Another key ingredient to successful advocacy, Dr. Adams says, is fostering empathy. He explains, “My staff and I are empathetic toward patients, because we are dealing with them directly. But administrators are one or two steps removed.” Insurance company executives and policymakers are even more distant, so it may be more difficult for them to appreciate the real-life consequences of prior authorizations, step therapy or fail-first policies on patients’ everyday lives. Establishing those connections with policymakers, often through patient and first-person stories, can bridge the empathic gap and lead to incentives for policy change.
You Might Also Like
Also By This Author
Getting in the Game
Looking forward, the ASC will continue a push on PBM transparency. Dr. Adams reports that the ASC is discussing the formation of ad hoc workgroups to focus on specific issues instead of grouping state societies based on their region.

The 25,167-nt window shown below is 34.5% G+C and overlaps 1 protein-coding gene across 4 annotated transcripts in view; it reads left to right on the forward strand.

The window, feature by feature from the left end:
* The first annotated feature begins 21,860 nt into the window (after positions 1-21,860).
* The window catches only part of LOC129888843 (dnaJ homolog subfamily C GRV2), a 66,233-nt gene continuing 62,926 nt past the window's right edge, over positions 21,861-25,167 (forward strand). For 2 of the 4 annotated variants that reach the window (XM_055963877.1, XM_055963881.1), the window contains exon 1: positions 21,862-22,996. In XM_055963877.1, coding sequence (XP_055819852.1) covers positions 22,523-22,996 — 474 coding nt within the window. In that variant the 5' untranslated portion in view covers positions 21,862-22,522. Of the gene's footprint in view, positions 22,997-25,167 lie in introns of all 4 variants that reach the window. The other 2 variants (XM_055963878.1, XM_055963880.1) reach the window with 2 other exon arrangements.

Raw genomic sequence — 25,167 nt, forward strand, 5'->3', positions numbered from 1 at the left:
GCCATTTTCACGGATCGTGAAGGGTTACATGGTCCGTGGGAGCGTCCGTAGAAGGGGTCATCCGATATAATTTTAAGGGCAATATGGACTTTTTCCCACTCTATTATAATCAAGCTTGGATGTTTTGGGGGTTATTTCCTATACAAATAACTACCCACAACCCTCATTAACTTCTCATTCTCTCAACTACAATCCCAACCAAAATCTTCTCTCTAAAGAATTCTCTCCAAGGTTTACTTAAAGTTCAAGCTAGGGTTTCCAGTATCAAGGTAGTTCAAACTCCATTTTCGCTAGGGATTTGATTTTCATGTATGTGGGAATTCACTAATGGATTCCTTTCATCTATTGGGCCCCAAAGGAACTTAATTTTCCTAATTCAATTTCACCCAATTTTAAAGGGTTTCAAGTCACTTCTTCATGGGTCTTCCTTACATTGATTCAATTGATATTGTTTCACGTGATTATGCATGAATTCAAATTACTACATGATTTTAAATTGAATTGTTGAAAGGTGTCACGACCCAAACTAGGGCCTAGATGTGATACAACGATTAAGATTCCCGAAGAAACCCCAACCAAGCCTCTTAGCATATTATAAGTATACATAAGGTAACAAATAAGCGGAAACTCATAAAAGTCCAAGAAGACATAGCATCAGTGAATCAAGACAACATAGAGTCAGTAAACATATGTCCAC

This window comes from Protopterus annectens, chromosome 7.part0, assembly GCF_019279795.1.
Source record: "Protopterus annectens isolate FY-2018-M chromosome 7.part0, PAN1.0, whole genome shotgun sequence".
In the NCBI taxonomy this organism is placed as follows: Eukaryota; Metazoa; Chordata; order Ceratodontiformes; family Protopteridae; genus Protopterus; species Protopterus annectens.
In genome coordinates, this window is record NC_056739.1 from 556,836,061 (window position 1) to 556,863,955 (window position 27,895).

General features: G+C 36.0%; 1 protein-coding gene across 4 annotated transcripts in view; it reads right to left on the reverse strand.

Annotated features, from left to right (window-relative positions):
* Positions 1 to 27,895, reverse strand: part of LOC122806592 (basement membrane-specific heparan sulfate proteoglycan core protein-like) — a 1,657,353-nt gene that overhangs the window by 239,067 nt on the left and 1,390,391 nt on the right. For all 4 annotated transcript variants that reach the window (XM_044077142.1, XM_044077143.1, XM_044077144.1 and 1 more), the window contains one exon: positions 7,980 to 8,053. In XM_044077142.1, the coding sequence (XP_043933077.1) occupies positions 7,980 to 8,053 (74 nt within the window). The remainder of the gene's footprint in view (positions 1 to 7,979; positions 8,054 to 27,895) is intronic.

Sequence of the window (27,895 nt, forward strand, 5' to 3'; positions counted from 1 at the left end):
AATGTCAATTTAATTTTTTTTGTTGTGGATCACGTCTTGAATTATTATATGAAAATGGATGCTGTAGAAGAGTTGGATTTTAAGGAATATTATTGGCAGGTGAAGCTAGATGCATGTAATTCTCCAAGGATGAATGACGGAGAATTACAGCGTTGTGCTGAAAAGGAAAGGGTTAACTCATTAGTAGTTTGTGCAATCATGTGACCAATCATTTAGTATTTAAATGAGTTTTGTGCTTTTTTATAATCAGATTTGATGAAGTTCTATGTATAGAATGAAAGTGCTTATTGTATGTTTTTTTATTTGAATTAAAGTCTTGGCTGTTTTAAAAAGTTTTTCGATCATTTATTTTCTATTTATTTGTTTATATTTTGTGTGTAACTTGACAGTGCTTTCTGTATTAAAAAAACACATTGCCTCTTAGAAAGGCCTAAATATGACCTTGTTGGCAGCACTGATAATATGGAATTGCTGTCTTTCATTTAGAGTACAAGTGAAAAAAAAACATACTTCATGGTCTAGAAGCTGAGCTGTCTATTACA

Both asserted the need for more rheumatologists to engage with their elective representatives. Mr. Cantrell notes that he has encountered reticence from some rheumatologists who are concerned that advocacy might endanger their state society’s nonprofit status. He notes that advocacy expenditures are allowable within the IRS guidelines and encourages all state societies to become more informed on what is and is not allowed. Dr. Adams notes that it’s also advantageous to connect with one’s state medical society to cooperate on legislative advocacy.
“There is strength in numbers,” he states, “and rheumatologists can find allies among oncologists, gastroenterologists, dermatologists and other medical specialists.”
Gretchen Henkel is an award-winning health and medical journalist based in California.